The VP External should be one of two faces, along with the president, of the Students’ Union in the community. Representing University of Calgary students to local, provincial and federal governments and organizations is a primary responsibility. In addition, the VP External is required to effectively communicate with students and external entities about the objectives of the SU.
Were she a one-woman army, Students’ Union Vice-President External Lauren Batiuk would be a force to be reckoned with. Unfortunately for her, she’s part of an organization, and despite her stellar performance in the battles she chooses to fight, the bulk of her associates are less than impressed.
In all fairness, however, Batiuk can’t be faulted for her results thus far–she’s doing exactly what she said she would last February.
The External portfolio is never without controversy. Two years ago, Oliver Bladek was criticized for not being on campus enough, for not being visible. Last year, Nick Vukovic was lambasted for his minimal efforts to commune with decision-makers in Edmonton. This year, Batiuk has received her fair share of criticism for not being in the SU offices during business hours.
So it goes.
As she describes it, she needs to meet with the movers and shakers in government, the community and administration during business hours, as those are the times they’re available to her. As a result, Batiuk’s office light can often be seen into the wee hours of the morning as she gets her paper work done in what little time she has.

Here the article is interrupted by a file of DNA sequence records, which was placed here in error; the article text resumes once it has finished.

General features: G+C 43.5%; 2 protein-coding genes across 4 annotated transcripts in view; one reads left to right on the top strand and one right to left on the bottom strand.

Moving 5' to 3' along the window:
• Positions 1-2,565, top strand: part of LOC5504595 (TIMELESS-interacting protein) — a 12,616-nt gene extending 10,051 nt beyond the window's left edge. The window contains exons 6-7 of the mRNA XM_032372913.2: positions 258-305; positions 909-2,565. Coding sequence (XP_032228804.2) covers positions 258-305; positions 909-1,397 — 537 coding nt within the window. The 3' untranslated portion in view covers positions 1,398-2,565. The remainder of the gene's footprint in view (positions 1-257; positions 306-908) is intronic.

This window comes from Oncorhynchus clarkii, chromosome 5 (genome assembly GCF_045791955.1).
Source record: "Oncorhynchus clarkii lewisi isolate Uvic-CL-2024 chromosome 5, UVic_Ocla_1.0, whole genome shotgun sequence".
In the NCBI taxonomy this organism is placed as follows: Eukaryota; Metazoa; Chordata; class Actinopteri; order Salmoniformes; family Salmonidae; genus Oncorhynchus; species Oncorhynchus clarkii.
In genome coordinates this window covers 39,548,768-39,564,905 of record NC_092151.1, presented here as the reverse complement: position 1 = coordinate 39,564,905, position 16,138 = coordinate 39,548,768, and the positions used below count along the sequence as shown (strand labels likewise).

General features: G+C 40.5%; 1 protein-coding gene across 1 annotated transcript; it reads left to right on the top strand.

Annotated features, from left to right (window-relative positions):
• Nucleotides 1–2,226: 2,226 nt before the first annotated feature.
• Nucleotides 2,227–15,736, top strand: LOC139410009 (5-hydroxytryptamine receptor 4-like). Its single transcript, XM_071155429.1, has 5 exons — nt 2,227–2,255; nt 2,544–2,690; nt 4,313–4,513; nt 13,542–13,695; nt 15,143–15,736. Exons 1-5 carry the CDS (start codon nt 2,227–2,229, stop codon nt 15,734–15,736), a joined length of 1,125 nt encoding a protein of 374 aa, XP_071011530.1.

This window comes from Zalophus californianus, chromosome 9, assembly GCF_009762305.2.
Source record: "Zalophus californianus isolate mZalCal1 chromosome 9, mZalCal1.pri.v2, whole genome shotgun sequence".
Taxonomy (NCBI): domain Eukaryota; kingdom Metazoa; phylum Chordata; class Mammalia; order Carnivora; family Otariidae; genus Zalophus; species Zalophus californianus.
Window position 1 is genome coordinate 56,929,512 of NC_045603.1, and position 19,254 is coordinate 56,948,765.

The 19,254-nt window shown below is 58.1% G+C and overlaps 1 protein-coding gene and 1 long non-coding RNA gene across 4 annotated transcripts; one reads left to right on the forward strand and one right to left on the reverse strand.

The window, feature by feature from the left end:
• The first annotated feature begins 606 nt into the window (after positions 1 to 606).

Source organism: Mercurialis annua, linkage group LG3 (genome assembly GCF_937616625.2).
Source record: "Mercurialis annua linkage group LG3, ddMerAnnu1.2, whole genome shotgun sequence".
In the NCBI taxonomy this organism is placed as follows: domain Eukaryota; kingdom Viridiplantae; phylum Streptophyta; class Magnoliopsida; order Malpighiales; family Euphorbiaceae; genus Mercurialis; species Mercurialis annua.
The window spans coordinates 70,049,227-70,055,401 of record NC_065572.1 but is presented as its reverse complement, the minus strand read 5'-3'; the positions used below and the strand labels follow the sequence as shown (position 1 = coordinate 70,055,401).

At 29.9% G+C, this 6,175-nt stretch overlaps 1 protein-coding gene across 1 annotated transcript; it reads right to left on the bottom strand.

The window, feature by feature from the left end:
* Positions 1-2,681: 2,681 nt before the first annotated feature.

No one questions her work ethic.
There have been major questions and major complaints about her inability to relinquish control and her lack of respect for her coworkers, however. Terms like "cold and unapproachable," "disgusting lack of respect" and "works off negative energy" litter the feedback garnered from fellow executives and commissioners.
Her triumphs include seeing every amendment she lobbied for appear in the second reading of Bill 43, repairing long-standing rifts between the SU and MLAs and administration, and increasing the awareness of students’ plight in the community.
Her failures, few but glaring, revolve more around her personality and her demeanor than her performance. She is seen by nearly all her peers as unapproachable, cold, uncaring, aloof and rude. She is criticized for her unwillingness to listen to new ideas and her reliance on block voting to pass her motions in Students’ Legislative Council. Some also feel she has a personal vendetta against the Canadian Alliance of Student Associations.
Criticisms of the way she conducts her business aside, Batiuk has done exactly what she set out in her platform and, if all goes according to plan, she will complete her mandate by dealing with the legislative issues she addressed in her February 2003 campaign (namely CASA and Career Services).
Hopefully she can also learn how to play well with others, or else the glaring rifts and personal politics that plague the SU may hinder her ability to deliver on those promises.